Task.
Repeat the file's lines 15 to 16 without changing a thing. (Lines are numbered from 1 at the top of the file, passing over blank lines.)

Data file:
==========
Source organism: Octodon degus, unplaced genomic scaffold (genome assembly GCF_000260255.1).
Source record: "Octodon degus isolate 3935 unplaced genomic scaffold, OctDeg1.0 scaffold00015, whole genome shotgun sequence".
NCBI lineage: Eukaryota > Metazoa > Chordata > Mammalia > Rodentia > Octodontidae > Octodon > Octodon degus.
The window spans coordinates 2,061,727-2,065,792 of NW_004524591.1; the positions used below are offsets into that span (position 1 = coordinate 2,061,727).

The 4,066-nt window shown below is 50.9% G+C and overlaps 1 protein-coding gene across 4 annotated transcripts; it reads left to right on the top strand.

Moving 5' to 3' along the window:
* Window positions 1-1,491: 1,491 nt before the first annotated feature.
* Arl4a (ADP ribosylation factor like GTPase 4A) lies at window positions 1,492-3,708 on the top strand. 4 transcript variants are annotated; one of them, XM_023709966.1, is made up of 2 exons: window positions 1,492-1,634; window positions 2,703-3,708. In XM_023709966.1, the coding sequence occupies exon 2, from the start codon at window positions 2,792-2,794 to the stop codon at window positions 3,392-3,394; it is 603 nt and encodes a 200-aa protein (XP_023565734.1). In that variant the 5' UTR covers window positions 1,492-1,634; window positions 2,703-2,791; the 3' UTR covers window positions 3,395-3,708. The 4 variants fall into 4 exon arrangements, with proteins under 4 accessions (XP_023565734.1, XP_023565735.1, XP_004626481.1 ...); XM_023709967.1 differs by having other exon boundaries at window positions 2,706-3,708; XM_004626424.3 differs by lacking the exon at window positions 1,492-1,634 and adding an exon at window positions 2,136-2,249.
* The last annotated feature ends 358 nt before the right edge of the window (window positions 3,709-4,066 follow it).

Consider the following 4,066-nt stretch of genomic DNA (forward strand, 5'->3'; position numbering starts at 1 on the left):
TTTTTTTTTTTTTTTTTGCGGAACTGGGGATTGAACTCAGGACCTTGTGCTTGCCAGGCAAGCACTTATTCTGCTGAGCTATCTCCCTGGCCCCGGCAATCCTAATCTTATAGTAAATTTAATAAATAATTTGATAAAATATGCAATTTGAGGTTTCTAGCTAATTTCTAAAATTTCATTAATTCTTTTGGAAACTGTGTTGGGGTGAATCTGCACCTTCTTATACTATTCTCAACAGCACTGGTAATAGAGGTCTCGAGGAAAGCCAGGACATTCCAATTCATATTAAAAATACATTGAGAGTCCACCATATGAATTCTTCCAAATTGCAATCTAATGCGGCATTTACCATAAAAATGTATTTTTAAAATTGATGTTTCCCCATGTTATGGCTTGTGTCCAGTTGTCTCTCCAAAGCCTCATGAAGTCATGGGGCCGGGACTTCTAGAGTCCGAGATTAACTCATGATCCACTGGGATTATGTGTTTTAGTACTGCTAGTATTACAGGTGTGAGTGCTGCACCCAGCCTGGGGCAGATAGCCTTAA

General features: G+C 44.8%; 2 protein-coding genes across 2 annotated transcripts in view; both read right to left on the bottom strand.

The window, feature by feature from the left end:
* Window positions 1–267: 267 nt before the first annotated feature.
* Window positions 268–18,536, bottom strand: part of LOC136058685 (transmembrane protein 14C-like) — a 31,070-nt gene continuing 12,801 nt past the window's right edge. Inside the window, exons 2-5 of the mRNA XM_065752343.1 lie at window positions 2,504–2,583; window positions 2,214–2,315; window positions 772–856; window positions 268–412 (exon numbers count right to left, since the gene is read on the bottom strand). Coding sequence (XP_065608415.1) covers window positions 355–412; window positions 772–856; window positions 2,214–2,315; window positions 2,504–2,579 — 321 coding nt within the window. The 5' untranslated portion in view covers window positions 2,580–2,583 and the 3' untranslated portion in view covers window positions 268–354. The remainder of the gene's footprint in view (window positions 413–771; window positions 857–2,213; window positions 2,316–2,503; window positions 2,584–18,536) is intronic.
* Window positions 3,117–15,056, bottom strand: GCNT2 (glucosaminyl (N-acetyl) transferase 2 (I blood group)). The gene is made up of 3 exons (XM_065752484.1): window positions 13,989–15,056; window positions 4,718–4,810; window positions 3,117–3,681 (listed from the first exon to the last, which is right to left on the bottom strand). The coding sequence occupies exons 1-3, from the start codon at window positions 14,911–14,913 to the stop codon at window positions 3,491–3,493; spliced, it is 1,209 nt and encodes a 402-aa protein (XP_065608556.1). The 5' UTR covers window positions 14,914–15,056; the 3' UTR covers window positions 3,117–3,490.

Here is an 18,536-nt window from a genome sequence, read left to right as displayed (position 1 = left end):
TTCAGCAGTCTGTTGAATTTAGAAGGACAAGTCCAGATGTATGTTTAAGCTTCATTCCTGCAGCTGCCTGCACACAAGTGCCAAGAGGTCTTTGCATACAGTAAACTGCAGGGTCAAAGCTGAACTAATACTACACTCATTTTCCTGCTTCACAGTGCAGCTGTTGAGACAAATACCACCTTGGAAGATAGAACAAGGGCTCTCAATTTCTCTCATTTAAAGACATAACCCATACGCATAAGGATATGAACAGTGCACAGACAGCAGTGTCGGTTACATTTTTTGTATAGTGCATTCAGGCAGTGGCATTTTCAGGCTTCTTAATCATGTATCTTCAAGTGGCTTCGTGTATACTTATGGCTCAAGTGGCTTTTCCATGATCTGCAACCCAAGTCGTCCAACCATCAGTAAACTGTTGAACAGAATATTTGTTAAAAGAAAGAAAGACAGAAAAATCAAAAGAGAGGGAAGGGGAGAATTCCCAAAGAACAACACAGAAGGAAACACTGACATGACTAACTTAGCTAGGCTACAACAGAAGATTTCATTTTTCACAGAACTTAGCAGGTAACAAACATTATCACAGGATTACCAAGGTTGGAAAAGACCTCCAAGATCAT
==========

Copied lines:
* Window positions 268–18,536, bottom strand: part of LOC136058685 (transmembrane protein 14C-like) — a 31,070-nt gene continuing 12,801 nt past the window's right edge. Inside the window, exons 2-5 of the mRNA XM_065752343.1 lie at window positions 2,504–2,583; window positions 2,214–2,315; window positions 772–856; window positions 268–412 (exon numbers count right to left, since the gene is read on the bottom strand). Coding sequence (XP_065608415.1) covers window positions 355–412; window positions 772–856; window positions 2,214–2,315; window positions 2,504–2,579 — 321 coding nt within the window. The 5' untranslated portion in view covers window positions 2,580–2,583 and the 3' untranslated portion in view covers window positions 268–354. The remainder of the gene's footprint in view (window positions 413–771; window positions 857–2,213; window positions 2,316–2,503; window positions 2,584–18,536) is intronic.
* Window positions 3,117–15,056, bottom strand: GCNT2 (glucosaminyl (N-acetyl) transferase 2 (I blood group)). The gene is made up of 3 exons (XM_065752484.1): window positions 13,989–15,056; window positions 4,718–4,810; window positions 3,117–3,681 (listed from the first exon to the last, which is right to left on the bottom strand). The coding sequence occupies exons 1-3, from the start codon at window positions 14,911–14,913 to the stop codon at window positions 3,491–3,493; spliced, it is 1,209 nt and encodes a 402-aa protein (XP_065608556.1). The 5' UTR covers window positions 14,914–15,056; the 3' UTR covers window positions 3,117–3,490.